Friday August 17, 2007
Yesterday I took the bus from Plovdiv and then walked up to Bachkovo monastery (see my post on my personal blog) where I had been hoping to spend the night. I arrived at not long after three in the afternoon, and left at around six, not having managed to persuade them to give me a place to stay.
Bachkovo is a busy monastery. It is neither particularly isolated nor particularly peaceful (although there are some beautiful walks through meadows and hills in the surrounding nature reserve), but the afternoon I spent sitting in the cloister was a contented one. There is something that I love about cloisters: the sense of seclusion, the feeling of being apart from the world (there are walls, after all), but also being a part of the world (it is open to the sky and to the elements). They are places that it is possible to sit and think – or not think – for hours on end. It is not so much a matter of some kind of spiritual air hanging over the place. Indeed Bachkovo seemed to be a more clamorous and perhaps a no less unkind place inside the walls than outside on the road leading up to the monastery. It is just that this kind of building – human sized, sitting well in the landscape, both separated from and set into the landscape – is a good place to think in.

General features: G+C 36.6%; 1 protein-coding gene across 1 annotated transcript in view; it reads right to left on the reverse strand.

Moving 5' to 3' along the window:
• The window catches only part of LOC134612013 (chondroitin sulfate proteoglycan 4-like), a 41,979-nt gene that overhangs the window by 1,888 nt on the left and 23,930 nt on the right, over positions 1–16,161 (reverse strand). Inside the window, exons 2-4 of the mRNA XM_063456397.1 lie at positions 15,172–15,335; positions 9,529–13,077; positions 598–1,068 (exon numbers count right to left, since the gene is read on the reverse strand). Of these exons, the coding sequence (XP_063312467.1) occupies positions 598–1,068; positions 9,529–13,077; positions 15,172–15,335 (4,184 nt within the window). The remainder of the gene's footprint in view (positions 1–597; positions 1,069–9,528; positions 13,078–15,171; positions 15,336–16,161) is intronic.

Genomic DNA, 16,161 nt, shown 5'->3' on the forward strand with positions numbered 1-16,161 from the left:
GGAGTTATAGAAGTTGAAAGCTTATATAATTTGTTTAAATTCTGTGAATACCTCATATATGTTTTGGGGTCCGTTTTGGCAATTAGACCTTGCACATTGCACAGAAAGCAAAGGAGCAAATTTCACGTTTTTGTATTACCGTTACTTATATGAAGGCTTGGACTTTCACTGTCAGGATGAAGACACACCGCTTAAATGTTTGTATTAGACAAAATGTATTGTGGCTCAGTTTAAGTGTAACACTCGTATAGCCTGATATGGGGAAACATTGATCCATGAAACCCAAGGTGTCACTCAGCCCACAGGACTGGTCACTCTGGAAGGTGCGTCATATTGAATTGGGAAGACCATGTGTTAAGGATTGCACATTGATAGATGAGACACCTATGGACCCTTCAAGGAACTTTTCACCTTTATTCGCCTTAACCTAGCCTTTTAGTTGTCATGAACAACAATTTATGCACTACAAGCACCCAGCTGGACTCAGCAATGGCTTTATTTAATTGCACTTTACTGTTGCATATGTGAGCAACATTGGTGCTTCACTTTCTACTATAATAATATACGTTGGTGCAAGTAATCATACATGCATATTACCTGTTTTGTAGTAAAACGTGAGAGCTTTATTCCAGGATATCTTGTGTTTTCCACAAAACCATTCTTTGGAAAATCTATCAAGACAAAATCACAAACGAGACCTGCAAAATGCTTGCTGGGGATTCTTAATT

And as I was there, I found myself wondering: where are the secular cloisters, the places where the godless and those without religion such as myself, can go and dream and think (or not think)? This may seem an odd question, but it is a question that leads towards something I’ve been feeling increasingly strongly lately, and that is that the idea of secularism is one that is without much in the way of poetry.
My own metaphysics is almost entirely materialist, I think, and could probably without too much violence be termed secular. And I have no desire to add some kind of rosy, spiritual glow to the world. The world is as the world is. But I do wonder if those of us who count ourselves as secularists or materialists have only begun to understand the needs of the human heart, the pleasures of silence, what we truly need (and I do not mean religion!) to create, so that we can be fed and nurtured. Materialism and secularism have often presented themselves as heroic destroyers of myths and delusions. This is all very well. But the task of creation is much harder. It is a task always in process, one that is never completed once and for all. It is, perhaps, a task that has only just begun.
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